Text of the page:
|President Obama announcing tax-cut deal|
Yes, President Obama and Congressional Republicans reached tentative agreement last night that, among a few other less important items, extends all tax cuts, extends unemployment benefits, and slightly boosts tax cuts for workers. It also renews (and at a lower rate) that bête noire of the Bush II era, the estate tax. So the rich will get richer, the unemployed will keep getting benefits, and the rest of us will get a slightly bigger paycheck courtesy of the Federal government.
"I am not willing to let working families across this country become collateral damage for political warfare here in Washington," our President said last night. "The American people didn't send us here to wage symbolic battles or win symbolic victories."Or did they? That's my real question.
It's 8 o'clock in the morning, and already there are 863 comments made about the Washington Post front-page article reporting the tentative compromise between the White House and Republicans.
Among them this one from someone who tags himself StevenK3:
I voted for Mr. Obama
I respect and admire his intelligence and his compassion for others.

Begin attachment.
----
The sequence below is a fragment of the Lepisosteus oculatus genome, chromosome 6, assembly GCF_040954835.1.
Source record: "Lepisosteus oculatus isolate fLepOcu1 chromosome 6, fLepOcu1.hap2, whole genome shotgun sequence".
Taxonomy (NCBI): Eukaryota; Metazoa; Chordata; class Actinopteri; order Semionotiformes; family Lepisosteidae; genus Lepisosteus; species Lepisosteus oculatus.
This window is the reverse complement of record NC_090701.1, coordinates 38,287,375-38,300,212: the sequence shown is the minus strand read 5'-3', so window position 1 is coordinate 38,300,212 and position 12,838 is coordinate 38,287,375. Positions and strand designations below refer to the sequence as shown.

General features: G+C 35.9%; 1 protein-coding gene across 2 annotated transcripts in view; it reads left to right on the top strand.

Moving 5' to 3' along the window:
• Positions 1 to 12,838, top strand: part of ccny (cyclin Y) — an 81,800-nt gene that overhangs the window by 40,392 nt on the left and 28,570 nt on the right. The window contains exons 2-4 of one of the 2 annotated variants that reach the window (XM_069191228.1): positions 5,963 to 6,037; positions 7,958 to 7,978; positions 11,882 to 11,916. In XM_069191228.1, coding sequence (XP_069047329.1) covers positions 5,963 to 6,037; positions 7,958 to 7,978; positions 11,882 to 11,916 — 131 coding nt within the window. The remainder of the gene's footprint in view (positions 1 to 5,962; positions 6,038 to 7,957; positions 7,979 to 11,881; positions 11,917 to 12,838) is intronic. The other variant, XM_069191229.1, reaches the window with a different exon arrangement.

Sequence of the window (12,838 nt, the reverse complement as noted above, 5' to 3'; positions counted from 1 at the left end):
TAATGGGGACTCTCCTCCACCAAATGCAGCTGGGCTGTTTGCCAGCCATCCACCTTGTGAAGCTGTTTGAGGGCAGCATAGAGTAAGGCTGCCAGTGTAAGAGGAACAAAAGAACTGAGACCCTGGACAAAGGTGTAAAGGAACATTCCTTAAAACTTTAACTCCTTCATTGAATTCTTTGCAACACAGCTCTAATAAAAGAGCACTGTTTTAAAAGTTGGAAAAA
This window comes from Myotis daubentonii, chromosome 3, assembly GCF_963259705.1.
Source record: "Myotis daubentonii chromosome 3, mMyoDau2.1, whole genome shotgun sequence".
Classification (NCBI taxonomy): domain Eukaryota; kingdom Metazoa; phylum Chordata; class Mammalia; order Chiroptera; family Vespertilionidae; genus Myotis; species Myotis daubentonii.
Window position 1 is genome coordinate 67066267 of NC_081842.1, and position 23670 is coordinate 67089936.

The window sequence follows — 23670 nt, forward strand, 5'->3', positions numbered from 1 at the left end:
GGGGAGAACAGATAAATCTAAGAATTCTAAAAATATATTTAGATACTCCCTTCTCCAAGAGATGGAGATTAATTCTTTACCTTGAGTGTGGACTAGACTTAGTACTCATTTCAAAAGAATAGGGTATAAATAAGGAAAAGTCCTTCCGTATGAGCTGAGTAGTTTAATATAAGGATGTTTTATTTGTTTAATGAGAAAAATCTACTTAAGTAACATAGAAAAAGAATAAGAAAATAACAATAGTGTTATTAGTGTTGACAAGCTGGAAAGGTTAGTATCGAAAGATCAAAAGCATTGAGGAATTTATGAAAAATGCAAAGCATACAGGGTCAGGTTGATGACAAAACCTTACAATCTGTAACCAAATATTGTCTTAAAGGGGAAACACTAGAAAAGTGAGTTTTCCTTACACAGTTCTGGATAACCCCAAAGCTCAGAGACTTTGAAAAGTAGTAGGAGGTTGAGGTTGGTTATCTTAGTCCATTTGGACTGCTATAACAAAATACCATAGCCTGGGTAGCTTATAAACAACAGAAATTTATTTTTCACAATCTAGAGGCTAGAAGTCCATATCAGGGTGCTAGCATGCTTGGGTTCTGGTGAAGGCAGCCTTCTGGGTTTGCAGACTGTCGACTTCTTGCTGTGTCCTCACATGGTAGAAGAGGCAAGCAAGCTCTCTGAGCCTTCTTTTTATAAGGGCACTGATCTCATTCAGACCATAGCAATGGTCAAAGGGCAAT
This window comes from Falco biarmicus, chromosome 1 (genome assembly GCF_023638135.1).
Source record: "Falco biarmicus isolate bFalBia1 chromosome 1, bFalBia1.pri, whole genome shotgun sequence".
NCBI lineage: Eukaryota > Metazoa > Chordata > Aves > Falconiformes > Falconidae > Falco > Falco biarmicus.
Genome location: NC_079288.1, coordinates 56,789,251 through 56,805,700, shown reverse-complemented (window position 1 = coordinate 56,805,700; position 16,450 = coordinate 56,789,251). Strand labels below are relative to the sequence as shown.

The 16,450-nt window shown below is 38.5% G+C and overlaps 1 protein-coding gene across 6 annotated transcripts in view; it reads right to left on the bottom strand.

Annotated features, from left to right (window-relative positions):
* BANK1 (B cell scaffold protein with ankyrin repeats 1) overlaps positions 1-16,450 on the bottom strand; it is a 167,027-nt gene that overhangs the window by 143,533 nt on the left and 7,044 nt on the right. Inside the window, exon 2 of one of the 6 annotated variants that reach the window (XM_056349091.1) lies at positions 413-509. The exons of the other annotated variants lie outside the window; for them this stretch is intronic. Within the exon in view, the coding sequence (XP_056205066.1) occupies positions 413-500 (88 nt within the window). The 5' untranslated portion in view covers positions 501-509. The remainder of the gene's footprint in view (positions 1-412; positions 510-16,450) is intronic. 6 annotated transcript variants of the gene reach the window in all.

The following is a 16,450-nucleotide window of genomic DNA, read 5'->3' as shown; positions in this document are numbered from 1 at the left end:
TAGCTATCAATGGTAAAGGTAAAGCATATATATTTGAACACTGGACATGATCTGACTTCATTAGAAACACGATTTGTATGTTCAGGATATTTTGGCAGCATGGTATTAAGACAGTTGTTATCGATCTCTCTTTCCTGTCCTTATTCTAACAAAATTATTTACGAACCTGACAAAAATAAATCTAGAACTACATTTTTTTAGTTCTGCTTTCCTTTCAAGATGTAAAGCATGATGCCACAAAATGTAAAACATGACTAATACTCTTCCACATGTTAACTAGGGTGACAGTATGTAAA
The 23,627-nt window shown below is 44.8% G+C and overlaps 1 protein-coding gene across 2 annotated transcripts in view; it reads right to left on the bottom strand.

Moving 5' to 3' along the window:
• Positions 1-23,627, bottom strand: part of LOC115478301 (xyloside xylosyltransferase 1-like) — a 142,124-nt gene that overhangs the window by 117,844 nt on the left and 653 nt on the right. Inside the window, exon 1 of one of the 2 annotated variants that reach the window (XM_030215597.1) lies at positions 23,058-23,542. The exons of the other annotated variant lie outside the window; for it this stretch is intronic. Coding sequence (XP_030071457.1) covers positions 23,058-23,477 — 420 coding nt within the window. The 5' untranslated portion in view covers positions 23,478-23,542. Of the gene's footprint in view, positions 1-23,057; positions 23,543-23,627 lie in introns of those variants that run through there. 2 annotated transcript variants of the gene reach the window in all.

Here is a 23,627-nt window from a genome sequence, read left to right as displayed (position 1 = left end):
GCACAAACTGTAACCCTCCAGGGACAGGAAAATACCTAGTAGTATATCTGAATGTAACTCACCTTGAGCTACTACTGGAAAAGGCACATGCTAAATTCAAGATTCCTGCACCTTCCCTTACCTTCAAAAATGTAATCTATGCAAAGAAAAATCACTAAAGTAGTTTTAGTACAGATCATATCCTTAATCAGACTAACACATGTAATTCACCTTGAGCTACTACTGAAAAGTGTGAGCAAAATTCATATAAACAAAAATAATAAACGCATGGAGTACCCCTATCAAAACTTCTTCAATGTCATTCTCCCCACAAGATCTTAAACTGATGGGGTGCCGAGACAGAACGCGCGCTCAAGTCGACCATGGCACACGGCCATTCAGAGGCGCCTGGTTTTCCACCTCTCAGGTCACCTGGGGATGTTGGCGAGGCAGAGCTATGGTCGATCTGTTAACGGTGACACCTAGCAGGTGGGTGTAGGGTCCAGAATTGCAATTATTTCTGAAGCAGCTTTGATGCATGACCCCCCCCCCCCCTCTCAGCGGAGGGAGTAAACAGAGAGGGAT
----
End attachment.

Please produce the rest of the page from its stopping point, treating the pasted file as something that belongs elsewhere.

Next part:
But he has brought a pop-gun to a knife fight one too many times now.
Too many times now he has cost this country dearly because he is a lousy negotiator.
And last night he gets up and has the nerve to say, well, I had to compromise, because the other guys wouldn't.
The New York Times begins its editorial disapproving of the compromise by saying,
President Obama’s deal with the Republicans to extend all the Bush-era income tax cuts is a win for the Republicans and their strategy of obstructionism and a disappointing retreat by the White House.
Okay, gang, let's cut to the chase . . .
It's no secret that Republicans took control of the House by claiming to hate the growing deficit while, at the same moment, clamoring for the Bush II tax cuts to continue for everyone. And that, my friend, whether you like it or not, is the fiscal mindset that will control the House for the next two years. Enough of us voted our confidence in it to make that control happen.
Now think back for a moment, please, to 2008. We knew President Obama was a pragmatist when we elected him, didn't we? And pragmatists do believe in compromise, don't they?
Again, Mr. Obama said of last night's tentative compromise, "The American people didn't send us here to wage symbolic battles or win symbolic victories."
So, my question for you is, has Mr. Obama got that right or not? It does sometimes seem to me that we rail against the Federal government for failing to negotiate compromises...until they do.
In your opinion, was our President right to negotiate this particular compromise? Is it principle or policy that guides your opinion?